New Delhi

NEW DELHI: The humble chhola kulcha kept both Arvind Kejriwal and Nupur Sharma going till lunch in the early days of campaigning. Whereas, the AAP candidate from New Delhi bought a Rs 15 meal for eight, BJP's Sharma, contesting for the same seat, bought it for 50 others. And though divine intervention is priceless, BJP's chief ministerial candidate Kiran Bedi spent Rs 1,210 on havan and pooja samagri and paid Rs 1,100 to a pandit on January 24. 

The day-to-day expense register of candidates is being made public on the website of the chief electoral officer, Delhi, since the Lok Sabha election last year. Registers have been uploaded for constituencies including New Delhi, GK, Sadar Bazar, Krishna Nagar, Adarsh Nagar and Janakpuri. The maximum amount a contestant for an MLA seat can spend on campaigning is Rs 28 lakh. 

AAP's Sadar Bazar candidate Som Dutt, spent Rs 8 on tea or bread till January 26, when he splurged Rs 11,060 on laddoos. He also spent Rs 73,000 on "Metro ad" and Rs 2,500 on a "Bullet bike". Congress candidate from New Delhi, Kiran Walia, has been eating better. She ran up a bill of Rs 11,542 at Anand Bhawan on January 23.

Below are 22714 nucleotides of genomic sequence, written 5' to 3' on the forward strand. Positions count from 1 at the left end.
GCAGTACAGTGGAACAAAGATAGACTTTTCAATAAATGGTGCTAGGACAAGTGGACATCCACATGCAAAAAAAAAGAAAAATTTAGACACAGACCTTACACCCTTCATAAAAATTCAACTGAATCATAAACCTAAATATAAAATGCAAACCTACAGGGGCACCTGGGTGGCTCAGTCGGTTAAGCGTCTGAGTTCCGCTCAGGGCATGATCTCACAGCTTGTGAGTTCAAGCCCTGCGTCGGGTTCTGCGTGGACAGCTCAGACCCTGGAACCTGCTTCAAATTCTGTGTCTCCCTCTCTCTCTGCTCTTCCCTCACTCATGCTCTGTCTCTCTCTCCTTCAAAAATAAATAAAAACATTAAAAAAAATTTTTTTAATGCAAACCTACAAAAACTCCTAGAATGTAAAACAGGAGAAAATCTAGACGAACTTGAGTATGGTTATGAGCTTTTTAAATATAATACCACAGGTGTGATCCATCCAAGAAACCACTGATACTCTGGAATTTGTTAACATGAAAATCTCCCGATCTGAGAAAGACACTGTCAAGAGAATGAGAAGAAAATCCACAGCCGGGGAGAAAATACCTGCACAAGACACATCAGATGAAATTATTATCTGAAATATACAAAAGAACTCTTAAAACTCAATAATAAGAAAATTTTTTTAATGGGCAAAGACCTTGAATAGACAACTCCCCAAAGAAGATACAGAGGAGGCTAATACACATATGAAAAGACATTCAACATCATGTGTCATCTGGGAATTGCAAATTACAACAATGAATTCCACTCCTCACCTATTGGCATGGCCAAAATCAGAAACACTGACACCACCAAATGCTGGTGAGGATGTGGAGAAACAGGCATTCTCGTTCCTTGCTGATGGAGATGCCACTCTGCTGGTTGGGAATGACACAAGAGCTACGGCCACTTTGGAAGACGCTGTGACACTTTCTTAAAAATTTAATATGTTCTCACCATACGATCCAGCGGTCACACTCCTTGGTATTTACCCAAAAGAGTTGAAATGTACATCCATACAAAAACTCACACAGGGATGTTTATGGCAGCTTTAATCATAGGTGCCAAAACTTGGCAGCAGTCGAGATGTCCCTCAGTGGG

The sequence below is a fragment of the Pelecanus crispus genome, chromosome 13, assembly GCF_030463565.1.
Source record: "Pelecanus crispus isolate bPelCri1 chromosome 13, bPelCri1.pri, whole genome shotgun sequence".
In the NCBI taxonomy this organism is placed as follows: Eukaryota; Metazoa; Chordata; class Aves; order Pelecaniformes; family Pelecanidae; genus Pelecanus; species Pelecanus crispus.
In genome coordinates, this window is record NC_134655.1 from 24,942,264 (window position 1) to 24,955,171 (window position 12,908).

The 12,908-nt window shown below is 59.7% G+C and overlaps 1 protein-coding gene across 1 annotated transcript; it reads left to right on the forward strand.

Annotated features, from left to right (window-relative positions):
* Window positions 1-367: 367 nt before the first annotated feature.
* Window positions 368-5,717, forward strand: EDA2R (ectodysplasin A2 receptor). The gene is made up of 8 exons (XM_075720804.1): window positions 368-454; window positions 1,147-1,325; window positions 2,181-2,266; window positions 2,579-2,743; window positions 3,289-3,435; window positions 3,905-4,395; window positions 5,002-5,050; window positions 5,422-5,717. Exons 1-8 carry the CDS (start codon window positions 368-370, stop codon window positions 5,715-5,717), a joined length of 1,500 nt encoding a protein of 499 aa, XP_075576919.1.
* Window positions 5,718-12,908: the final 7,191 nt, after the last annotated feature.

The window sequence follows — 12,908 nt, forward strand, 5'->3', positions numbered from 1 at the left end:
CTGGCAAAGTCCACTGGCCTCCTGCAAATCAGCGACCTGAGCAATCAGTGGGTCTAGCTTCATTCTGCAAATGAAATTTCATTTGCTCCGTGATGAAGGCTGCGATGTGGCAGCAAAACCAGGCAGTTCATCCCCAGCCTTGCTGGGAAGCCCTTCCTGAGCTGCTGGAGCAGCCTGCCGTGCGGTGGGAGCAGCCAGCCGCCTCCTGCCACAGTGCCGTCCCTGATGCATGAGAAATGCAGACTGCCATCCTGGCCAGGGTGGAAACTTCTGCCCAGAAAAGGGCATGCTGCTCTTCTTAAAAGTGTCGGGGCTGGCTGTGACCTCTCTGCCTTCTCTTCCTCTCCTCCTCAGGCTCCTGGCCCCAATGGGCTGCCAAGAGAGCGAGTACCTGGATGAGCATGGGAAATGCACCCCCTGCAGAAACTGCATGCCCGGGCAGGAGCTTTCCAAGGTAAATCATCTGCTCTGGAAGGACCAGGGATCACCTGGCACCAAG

Most AAP candidates, except Rakhi Birla contesting from Mangolpuri and Jarnail Singh from Rajouri Garden, haven't bought brooms, choosing to go for the more conventional mala-dhol-flag combo. The going rate for dhols is Rs 550. AAP's Saurabh Bhardwaj contesting from GK spent Rs 4,400 on eight. His rival from BJP, Rakesh Gulia, had one when he filed his nomination. Congress contestant from Adarsh Nagar, Mukesh Kumar Goel, paid Rs 1,600 per autorickshaw with loudspeaker where the rate is Rs 1,500 per auto per day. Walia on January 27 ordered four autos for nine days and paid Rs 54,000. 

Congress' Sharmistha Mukherjee spent Rs 29,663 on handbills and masks while Ajay Maken spent Rs 36,776 on publicity material. Congress' Rajkumar Chauhan from Mangolpuri must have bought the most expensive handbills at Rs 12 for one on January 21. 

Association for Democratic Reforms (ADR's) Anil Verma said, "The odd party may say they have spent 80% or 90% of the amount allowed, but that's very rare," Verma said.

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